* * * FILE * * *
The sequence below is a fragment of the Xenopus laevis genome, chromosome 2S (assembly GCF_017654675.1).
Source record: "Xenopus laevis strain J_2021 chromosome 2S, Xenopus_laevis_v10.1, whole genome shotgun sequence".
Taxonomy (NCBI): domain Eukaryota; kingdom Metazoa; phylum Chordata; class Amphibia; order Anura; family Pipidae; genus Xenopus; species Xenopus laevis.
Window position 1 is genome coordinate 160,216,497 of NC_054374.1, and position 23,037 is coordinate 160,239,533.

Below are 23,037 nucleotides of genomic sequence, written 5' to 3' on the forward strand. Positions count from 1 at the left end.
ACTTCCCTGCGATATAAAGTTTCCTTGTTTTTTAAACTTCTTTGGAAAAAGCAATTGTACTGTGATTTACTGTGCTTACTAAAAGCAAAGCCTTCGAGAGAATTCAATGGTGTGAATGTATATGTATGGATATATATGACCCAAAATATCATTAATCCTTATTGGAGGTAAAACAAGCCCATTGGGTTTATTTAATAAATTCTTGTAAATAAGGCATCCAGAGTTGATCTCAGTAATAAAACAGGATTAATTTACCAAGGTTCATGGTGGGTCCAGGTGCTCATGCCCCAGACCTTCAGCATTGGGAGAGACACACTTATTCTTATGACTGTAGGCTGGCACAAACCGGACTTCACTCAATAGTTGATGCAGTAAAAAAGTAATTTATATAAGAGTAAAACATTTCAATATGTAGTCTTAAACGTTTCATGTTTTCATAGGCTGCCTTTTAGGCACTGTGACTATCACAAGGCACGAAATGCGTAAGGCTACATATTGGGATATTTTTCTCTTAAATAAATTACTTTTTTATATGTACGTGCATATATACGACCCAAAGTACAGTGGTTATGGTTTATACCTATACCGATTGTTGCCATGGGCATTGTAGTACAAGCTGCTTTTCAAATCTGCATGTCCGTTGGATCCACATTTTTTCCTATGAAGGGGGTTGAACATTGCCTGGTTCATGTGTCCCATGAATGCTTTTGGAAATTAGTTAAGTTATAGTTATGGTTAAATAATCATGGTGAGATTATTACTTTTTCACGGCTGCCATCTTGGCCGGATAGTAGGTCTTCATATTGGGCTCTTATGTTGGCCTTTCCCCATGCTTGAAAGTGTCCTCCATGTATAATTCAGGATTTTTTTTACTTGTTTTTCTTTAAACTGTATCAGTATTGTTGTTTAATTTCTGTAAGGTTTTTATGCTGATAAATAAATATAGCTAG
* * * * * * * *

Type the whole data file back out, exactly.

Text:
The sequence below is a fragment of the Xenopus laevis genome, chromosome 2S (assembly GCF_017654675.1).
Source record: "Xenopus laevis strain J_2021 chromosome 2S, Xenopus_laevis_v10.1, whole genome shotgun sequence".
Taxonomy (NCBI): domain Eukaryota; kingdom Metazoa; phylum Chordata; class Amphibia; order Anura; family Pipidae; genus Xenopus; species Xenopus laevis.
Window position 1 is genome coordinate 160,216,497 of NC_054374.1, and position 23,037 is coordinate 160,239,533.

Below are 23,037 nucleotides of genomic sequence, written 5' to 3' on the forward strand. Positions count from 1 at the left end.
ACTTCCCTGCGATATAAAGTTTCCTTGTTTTTTAAACTTCTTTGGAAAAAGCAATTGTACTGTGATTTACTGTGCTTACTAAAAGCAAAGCCTTCGAGAGAATTCAATGGTGTGAATGTATATGTATGGATATATATGACCCAAAATATCATTAATCCTTATTGGAGGTAAAACAAGCCCATTGGGTTTATTTAATAAATTCTTGTAAATAAGGCATCCAGAGTTGATCTCAGTAATAAAACAGGATTAATTTACCAAGGTTCATGGTGGGTCCAGGTGCTCATGCCCCAGACCTTCAGCATTGGGAGAGACACACTTATTCTTATGACTGTAGGCTGGCACAAACCGGACTTCACTCAATAGTTGATGCAGTAAAAAAGTAATTTATATAAGAGTAAAACATTTCAATATGTAGTCTTAAACGTTTCATGTTTTCATAGGCTGCCTTTTAGGCACTGTGACTATCACAAGGCACGAAATGCGTAAGGCTACATATTGGGATATTTTTCTCTTAAATAAATTACTTTTTTATATGTACGTGCATATATACGACCCAAAGTACAGTGGTTATGGTTTATACCTATACCGATTGTTGCCATGGGCATTGTAGTACAAGCTGCTTTTCAAATCTGCATGTCCGTTGGATCCACATTTTTTCCTATGAAGGGGGTTGAACATTGCCTGGTTCATGTGTCCCATGAATGCTTTTGGAAATTAGTTAAGTTATAGTTATGGTTAAATAATCATGGTGAGATTATTACTTTTTCACGGCTGCCATCTTGGCCGGATAGTAGGTCTTCATATTGGGCTCTTATGTTGGCCTTTCCCCATGCTTGAAAGTGTCCTCCATGTATAATTCAGGATTTTTTTTACTTGTTTTTCTTTAAACTGTATCAGTATTGTTGTTTAATTTCTGTAAGGTTTTTATGCTGATAAATAAATATAGCTAG